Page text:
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Vice President of Operations
Jasmin Guénette is vice president of operations of the Montreal Economic Institute. Formerly, he served as director of academic programs at the Institute for Humane Studies at George Mason University. He is primarily interested in public policy matters in Quebec and Canada, and in the ideas of personal and economic freedom. He is the author of a book and of many articles published in various newspapers as well as by the MEI. Mr. Guénette also produced and directed filmmakers for the production of short documentaries for the MEI. He was designated as an ambassador of the Université du Québec à Montréal in recognition of his contribution to the development of that school. He serves on the Board of Directors of the Institute for Liberal Studies, a non-partisan educational organization that teaches students about the classical liberal foundations of Canadian society and the application of classical liberal ideas to current issues and challenges.
Economic Note showing how to reduce emergency room wait times with the help of private providers, in a system that remains open to all
Quebec’s Health Minister recently gave an ultimatum to the province’s hospitals such that emergency room stays could no longer exceed 24 hours. While our health system has failed for years to significantly reduce wait times, the performance of a Swedish hospital (the Saint Göran, a Stockholm hospital funded by the government and run by Capio, a private multinational company) should inspire decision-makers within our health care system.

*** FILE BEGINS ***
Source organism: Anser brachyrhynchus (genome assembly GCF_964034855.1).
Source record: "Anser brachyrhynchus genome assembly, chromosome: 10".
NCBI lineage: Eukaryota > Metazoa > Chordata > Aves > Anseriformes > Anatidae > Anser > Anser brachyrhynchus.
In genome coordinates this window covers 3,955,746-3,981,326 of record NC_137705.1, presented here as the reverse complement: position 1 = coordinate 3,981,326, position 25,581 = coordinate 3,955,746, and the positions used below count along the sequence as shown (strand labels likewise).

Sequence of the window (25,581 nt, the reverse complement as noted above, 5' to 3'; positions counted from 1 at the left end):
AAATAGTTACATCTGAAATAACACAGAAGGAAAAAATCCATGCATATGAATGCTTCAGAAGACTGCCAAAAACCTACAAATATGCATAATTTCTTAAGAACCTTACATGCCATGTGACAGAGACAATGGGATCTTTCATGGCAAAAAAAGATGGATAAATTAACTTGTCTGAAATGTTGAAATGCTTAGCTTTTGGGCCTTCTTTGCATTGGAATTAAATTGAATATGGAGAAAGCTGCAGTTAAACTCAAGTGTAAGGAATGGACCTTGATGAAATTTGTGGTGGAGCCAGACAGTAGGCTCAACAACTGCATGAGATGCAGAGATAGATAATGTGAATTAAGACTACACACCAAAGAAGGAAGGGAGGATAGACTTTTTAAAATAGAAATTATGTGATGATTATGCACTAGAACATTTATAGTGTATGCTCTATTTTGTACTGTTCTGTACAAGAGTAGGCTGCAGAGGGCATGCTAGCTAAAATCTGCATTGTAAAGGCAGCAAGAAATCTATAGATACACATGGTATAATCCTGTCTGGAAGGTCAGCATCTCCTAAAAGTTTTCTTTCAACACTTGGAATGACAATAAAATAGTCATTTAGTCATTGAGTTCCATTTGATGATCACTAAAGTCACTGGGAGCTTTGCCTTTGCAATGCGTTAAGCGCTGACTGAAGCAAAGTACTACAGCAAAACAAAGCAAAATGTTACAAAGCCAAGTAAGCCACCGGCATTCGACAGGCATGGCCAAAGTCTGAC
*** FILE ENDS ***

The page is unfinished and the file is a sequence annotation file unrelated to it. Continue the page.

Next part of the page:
Viewpoint explaining why it is impossible for bureaucrats at the head of a vast and complex organization to control everything in an efficient manner
For thirty years, the Quebec health care system has experienced multiple systemic problems, especially in terms of long emergency room wait times, and long delays for surgeries as well. Not only has the Health Department been unable to plan the long-term development of the system in such a way as to put an end to these problems once and for all; it also seems unable to allocate resources efficiently when the unexpected occurs. What is so different about the health care sector? And what can be done about it?
Viewpoint describing how Sweden, with private clinics and hospitals seamlessly integrated into a public system, provides better access to care
The Quebec government wants to centralize the health care system even more with Bill 130, giving the Health Minister more power over administrators and over the management and operation of hospitals. The government would be better off following the example of Sweden, which has successfully moved in the opposite direction, in addition to benefiting from the contribution of the private sector.